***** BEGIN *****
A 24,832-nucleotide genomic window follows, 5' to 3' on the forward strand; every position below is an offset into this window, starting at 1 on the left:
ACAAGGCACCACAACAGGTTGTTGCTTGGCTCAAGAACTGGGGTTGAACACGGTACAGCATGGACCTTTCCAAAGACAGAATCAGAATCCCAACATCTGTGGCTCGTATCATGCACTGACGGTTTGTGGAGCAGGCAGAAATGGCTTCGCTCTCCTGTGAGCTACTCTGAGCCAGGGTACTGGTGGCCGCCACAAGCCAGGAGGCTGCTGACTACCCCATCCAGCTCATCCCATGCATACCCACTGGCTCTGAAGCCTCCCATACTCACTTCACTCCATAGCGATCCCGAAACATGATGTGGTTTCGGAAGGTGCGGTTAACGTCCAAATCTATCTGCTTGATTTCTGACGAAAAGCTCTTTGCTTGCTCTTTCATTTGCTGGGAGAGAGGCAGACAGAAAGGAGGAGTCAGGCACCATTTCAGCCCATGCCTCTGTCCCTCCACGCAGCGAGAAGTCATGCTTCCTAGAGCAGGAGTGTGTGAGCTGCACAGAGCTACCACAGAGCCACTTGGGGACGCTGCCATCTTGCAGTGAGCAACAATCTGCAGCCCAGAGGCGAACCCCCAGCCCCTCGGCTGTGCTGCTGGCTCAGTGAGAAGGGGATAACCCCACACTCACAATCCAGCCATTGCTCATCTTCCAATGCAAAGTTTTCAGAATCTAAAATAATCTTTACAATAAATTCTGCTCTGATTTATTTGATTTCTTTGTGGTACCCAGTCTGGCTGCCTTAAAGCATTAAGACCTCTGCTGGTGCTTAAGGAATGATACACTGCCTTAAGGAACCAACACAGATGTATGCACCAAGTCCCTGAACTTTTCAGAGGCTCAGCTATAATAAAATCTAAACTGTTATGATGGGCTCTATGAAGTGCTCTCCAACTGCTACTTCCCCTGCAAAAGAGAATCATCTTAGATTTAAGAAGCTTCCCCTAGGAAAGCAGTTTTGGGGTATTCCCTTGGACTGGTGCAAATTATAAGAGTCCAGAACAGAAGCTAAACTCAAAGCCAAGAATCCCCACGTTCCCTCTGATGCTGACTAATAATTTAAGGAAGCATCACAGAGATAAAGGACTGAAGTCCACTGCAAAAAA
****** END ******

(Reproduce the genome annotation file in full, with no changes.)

A 24,832-nucleotide genomic window follows, 5' to 3' on the forward strand; every position below is an offset into this window, starting at 1 on the left:
ACAAGGCACCACAACAGGTTGTTGCTTGGCTCAAGAACTGGGGTTGAACACGGTACAGCATGGACCTTTCCAAAGACAGAATCAGAATCCCAACATCTGTGGCTCGTATCATGCACTGACGGTTTGTGGAGCAGGCAGAAATGGCTTCGCTCTCCTGTGAGCTACTCTGAGCCAGGGTACTGGTGGCCGCCACAAGCCAGGAGGCTGCTGACTACCCCATCCAGCTCATCCCATGCATACCCACTGGCTCTGAAGCCTCCCATACTCACTTCACTCCATAGCGATCCCGAAACATGATGTGGTTTCGGAAGGTGCGGTTAACGTCCAAATCTATCTGCTTGATTTCTGACGAAAAGCTCTTTGCTTGCTCTTTCATTTGCTGGGAGAGAGGCAGACAGAAAGGAGGAGTCAGGCACCATTTCAGCCCATGCCTCTGTCCCTCCACGCAGCGAGAAGTCATGCTTCCTAGAGCAGGAGTGTGTGAGCTGCACAGAGCTACCACAGAGCCACTTGGGGACGCTGCCATCTTGCAGTGAGCAACAATCTGCAGCCCAGAGGCGAACCCCCAGCCCCTCGGCTGTGCTGCTGGCTCAGTGAGAAGGGGATAACCCCACACTCACAATCCAGCCATTGCTCATCTTCCAATGCAAAGTTTTCAGAATCTAAAATAATCTTTACAATAAATTCTGCTCTGATTTATTTGATTTCTTTGTGGTACCCAGTCTGGCTGCCTTAAAGCATTAAGACCTCTGCTGGTGCTTAAGGAATGATACACTGCCTTAAGGAACCAACACAGATGTATGCACCAAGTCCCTGAACTTTTCAGAGGCTCAGCTATAATAAAATCTAAACTGTTATGATGGGCTCTATGAAGTGCTCTCCAACTGCTACTTCCCCTGCAAAAGAGAATCATCTTAGATTTAAGAAGCTTCCCCTAGGAAAGCAGTTTTGGGGTATTCCCTTGGACTGGTGCAAATTATAAGAGTCCAGAACAGAAGCTAAACTCAAAGCCAAGAATCCCCACGTTCCCTCTGATGCTGACTAATAATTTAAGGAAGCATCACAGAGATAAAGGACTGAAGTCCACTGCAAAAAA